"We rotate certain championships between our campuses which are welcoming places and have identified that, if you will, a lever we could use to encourage change because we want our campuses, we want our states ... to be the welcoming environment for our student athletes that we expect," he added.

Sankey went on to say that he has noted a change in how the SEC sees their athletes using their influence to fight for social change.

"I was on a call of our head football coaches ... and one of the coaches observed that our student-athletes, our young people are asking us for support rather than permission," he said.

"Perhaps years ago it was permission but [now] they're looking for support," he said.

Watch:

7:28 p.m. ET, June 23, 2020

Attorney for arson suspect says his client knew Rayshard Brooks

From CNN’s Jamiel Lynch, Devon M. Sayers and Ryan Young 

Natalie White
Natalie White Atlanta Fire Rescue/Twitter

The attorney representing Natalie White, the woman arrested for starting a fire at the Wendy’s where Rayshard Brooks was killed, said his client did not start any fires and hopes she will be released on bond tomorrow.

When asked by CNN if his client knew Rayshard Brooks, attorney Drew Findling said, “Yes, but I will not comment on the extent of their relationship.”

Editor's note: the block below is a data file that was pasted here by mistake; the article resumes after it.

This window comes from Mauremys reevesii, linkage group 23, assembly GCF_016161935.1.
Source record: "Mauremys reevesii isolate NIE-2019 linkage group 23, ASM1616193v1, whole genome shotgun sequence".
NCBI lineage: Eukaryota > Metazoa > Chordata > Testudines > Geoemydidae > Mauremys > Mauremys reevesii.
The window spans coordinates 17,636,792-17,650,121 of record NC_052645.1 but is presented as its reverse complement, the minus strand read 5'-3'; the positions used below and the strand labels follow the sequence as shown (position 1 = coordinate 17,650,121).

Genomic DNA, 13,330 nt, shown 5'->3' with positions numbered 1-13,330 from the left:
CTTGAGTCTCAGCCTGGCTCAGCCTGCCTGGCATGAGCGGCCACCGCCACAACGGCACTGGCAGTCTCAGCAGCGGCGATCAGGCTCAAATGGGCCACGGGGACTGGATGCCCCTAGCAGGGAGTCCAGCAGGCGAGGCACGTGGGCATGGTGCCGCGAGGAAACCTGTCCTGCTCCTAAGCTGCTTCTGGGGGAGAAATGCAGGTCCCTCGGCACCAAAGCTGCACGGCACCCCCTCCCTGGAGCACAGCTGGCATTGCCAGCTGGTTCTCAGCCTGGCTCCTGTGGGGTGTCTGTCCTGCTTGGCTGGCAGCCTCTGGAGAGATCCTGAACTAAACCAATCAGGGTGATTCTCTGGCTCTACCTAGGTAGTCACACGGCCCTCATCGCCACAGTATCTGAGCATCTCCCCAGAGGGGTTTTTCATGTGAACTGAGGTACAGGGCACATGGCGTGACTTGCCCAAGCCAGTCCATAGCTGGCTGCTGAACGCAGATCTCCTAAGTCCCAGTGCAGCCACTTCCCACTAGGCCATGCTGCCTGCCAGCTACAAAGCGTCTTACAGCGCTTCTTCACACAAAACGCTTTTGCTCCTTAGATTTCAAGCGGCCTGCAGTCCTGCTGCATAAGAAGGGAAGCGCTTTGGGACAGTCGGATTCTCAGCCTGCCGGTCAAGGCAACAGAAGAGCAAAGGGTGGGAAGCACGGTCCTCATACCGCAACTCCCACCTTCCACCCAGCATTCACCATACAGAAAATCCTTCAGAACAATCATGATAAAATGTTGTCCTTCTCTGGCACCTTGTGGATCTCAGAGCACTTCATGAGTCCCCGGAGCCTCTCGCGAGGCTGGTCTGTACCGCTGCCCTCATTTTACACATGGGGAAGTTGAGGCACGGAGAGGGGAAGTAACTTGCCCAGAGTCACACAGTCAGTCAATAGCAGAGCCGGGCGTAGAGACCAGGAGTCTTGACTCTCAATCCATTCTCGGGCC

Findling said he wanted to keep the focus on what he called the “tragic and unnecessary death of Rayshard Brooks.”

Findling said his client is expected to have a bond hearing tomorrow. But he said due to concerns over Covid-19, the age and criminal history of his client and the fact that officer Devin Brosnan was released on bond last week, his client should be afforded the same.

Previously, CNN reported that investigators were looking into whether Brooks and White knew each other. 

In body camera footage released by police, Brooks can be heard telling the officers prior to the shooting that White is his girlfriend. 

7:07 p.m. ET, June 23, 2020

Graham on the current state of police reform: "I don't know where we go from here"

From CNN's Ted Barrett

Senate Judiciary Chairman Lindsey Graham speaks during a Senate Judiciary Committee hearing on June 16 in Washington.
Senate Judiciary Chairman Lindsey Graham speaks during a Senate Judiciary Committee hearing on June 16 in Washington. Tom Williams/AFP/Getty Images

Senate Judiciary Chairman Lindsey Graham told reporters on Capitol Hill he doesn't "know where we go from here" when asked about the current state of police reform in the country.

"The amendment process will be fully open so the Democrats can amend (Sen.) Tim Scott’s legislation the way they want so if they deny closure that’s very disappointing," he said. "I would like to do see if we can reconcile the competing ideas, so I don’t know where we go from here. I do know on the Senate floor you can offer your amendments as long as you wanted to until you have 60 votes to bring about closure."

Here's what other senators said about the bill:

  • Democratic Sen. Chris Coons: "We're going to keep the pressure up on you, do not agree to a weak, watered down bill and say that's enough and move on. Keep pushing, keep negotiating, keep fighting until you get a genuinely strong bill that meets this moment."
  • GOP Sen. John Cornyn: "Well, this one has been pretty urgent, I think given the magnitude of the response to what happened to George Floyd and others, I don’t think people are interested in the same old, extended committee process."